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Title: Cellular response to topoisomerase-targeting antraquinones
Author: Blunt, N.
Awarding Body: University of Cambridge
Current Institution: University of Cambridge
Date of Award: 1997
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Quiescent, or G0, cells are present as subpopulations within some solid human tumours and exhibit innate resistance to a range of anticancer agents including those which target the enzyme DNA topoisomerase II. They are thought to be chemoresistant due to a) the decreased levels of the target enzyme, b) a requirement for active cell cycle progression for the fixation and recognition of cellular damage and c) the pharmacodynamics of the agent. Drugs which can persistently target DNA cause cellular effects over a time period which extends beyond the initial exposure to drug. Persistence is an important factor for topoisomerase-interactive agents since growth factor stimulation of quiescent breast tumour cells, for example, is associated with an elevation of target enzyme levels. This thesis addresses the effects of topoisomerase inhibition in both asynchronous and quiescent cultures using anthraquinones which persistently trap topoisomerase IIα and induce DNA damage, and uses the techniques of flow cytometry and confocal imaging to examine the subcellular distribution and persistence of these agents. N-oxide derivatives of these agents have been evaluated in an attempt to develop drugs which can be bioreductively-activated under hypoxic conditions to produce persistent topoisomerase II poisons which selectively target G0 cells. The dioxopiperazine, ICRF-193 prevents enzyme activity without generating DNA damage, and has enabled us to investigate the role of DNA topoisomerase IIα in the formation of drug-induced damage. The studies were carried out in a human breast tumour cell system which presented differences in checkpoint integrity, by virtue of p53 mutation, and resistance associated with modified topoisomerase II expression.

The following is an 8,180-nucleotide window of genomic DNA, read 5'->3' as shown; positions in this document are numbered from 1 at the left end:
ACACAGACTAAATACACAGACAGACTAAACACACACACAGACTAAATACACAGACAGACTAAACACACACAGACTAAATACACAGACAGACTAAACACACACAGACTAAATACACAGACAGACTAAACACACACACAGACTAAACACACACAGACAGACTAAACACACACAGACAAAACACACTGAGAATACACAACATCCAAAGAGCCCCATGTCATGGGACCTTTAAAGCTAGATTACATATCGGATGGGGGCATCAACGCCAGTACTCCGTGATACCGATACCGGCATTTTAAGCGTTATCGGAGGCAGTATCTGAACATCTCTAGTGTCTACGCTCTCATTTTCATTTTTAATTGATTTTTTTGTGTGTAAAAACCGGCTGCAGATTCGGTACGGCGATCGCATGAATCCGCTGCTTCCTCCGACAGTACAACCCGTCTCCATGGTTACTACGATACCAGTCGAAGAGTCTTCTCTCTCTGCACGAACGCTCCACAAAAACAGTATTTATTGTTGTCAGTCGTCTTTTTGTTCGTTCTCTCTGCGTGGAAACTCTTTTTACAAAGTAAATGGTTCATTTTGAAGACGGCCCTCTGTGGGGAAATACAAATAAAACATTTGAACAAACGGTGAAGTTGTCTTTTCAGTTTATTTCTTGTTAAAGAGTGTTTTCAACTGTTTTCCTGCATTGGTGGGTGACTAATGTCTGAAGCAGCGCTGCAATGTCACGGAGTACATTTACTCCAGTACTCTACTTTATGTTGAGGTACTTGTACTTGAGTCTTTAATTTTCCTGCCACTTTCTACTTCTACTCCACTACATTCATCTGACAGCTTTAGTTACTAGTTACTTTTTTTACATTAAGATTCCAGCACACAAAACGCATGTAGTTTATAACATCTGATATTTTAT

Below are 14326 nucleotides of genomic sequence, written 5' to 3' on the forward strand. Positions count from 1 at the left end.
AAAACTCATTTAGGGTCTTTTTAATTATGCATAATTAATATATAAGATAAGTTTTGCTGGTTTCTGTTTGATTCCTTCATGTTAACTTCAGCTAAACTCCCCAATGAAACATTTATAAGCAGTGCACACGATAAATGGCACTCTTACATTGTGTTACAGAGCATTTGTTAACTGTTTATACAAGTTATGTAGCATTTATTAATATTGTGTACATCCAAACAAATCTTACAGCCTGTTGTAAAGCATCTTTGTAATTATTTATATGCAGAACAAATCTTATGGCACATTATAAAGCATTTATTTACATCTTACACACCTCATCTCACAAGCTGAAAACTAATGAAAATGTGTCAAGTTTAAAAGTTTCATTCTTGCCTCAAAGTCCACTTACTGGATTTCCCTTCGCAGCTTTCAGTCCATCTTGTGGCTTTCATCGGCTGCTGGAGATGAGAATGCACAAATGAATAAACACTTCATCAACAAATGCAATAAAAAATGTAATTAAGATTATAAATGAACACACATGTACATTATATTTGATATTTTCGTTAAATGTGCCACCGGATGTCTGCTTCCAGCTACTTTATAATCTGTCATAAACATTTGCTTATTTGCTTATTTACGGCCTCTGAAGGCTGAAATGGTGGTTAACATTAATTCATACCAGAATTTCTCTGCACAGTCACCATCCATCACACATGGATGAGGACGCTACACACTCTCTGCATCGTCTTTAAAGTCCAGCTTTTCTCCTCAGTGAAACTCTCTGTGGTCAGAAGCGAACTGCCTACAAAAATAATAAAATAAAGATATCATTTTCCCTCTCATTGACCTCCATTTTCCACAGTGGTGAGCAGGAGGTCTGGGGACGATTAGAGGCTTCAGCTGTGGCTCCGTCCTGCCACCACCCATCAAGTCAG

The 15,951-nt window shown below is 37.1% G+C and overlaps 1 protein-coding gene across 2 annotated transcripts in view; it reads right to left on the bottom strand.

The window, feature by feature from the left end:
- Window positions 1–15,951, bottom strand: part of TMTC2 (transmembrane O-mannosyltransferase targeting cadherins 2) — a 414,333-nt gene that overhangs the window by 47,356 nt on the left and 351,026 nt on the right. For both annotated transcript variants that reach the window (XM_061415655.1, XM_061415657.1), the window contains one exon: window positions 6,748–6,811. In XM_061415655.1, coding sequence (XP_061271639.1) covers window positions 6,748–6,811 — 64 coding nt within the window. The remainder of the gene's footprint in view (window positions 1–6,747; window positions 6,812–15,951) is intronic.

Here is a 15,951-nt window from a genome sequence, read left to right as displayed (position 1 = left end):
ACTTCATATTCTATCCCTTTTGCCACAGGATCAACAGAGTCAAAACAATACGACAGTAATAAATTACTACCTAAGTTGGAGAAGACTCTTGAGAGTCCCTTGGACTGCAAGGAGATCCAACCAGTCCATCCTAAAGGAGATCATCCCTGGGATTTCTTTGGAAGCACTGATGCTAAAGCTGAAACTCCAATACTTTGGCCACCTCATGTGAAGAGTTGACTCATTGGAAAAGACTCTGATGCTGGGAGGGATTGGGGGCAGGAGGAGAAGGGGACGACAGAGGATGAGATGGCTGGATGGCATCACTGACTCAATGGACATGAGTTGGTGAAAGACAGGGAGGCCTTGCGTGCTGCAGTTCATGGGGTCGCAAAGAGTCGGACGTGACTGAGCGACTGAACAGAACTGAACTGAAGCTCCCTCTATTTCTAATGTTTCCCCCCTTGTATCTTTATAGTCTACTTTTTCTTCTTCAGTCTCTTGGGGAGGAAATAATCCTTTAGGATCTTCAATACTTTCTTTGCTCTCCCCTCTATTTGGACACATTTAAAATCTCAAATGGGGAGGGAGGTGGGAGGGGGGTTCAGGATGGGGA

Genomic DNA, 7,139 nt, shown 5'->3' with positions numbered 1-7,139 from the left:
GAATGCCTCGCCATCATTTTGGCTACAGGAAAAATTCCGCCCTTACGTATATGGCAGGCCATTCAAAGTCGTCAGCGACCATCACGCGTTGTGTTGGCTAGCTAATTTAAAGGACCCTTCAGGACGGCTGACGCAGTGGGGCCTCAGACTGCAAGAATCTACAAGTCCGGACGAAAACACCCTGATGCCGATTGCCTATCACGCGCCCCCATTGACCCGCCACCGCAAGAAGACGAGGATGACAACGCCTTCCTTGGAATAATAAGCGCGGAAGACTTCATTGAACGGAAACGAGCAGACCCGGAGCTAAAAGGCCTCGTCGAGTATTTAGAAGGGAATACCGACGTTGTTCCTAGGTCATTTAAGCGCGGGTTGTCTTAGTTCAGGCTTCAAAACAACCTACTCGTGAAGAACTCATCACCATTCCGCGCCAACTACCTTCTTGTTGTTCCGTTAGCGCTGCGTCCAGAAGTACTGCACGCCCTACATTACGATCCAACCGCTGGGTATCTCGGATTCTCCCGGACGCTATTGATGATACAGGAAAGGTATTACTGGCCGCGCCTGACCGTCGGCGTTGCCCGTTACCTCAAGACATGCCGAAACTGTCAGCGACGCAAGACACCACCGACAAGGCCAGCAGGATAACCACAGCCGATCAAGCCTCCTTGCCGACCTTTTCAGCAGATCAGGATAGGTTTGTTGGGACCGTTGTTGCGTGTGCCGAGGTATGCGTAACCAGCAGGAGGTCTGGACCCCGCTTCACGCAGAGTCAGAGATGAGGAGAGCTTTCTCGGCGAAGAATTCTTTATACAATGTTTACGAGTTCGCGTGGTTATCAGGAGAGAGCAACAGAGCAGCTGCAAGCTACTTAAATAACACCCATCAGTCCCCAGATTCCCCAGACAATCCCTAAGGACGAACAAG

Supervisor: Not available Sponsor: Not available
Qualification Name: Thesis (Ph.D.) Qualification Level: Doctoral
EThOS ID:  DOI: Not available